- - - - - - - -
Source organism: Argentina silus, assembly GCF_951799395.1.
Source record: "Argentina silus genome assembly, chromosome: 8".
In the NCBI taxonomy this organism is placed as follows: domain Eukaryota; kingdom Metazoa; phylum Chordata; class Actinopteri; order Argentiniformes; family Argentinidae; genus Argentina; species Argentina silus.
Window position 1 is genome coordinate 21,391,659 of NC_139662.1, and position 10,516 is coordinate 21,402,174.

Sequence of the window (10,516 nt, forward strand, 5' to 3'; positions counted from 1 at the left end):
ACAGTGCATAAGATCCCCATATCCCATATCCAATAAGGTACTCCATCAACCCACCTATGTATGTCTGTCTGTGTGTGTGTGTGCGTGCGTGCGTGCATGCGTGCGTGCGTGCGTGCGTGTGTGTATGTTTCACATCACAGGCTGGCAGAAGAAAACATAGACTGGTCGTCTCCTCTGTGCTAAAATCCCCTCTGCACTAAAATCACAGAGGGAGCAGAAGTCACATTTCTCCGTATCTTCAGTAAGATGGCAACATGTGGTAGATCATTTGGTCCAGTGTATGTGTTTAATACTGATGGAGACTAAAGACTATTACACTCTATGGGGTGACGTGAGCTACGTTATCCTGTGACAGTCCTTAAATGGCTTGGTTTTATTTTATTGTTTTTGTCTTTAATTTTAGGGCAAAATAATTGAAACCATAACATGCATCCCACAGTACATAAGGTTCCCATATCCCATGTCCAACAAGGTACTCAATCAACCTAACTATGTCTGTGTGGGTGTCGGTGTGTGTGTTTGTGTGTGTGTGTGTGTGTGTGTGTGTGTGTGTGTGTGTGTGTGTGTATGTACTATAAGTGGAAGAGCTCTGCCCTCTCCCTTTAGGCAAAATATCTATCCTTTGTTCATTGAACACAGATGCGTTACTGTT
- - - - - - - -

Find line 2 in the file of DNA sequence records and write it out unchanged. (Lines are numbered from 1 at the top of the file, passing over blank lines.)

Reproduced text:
Source record: "Argentina silus genome assembly, chromosome: 8".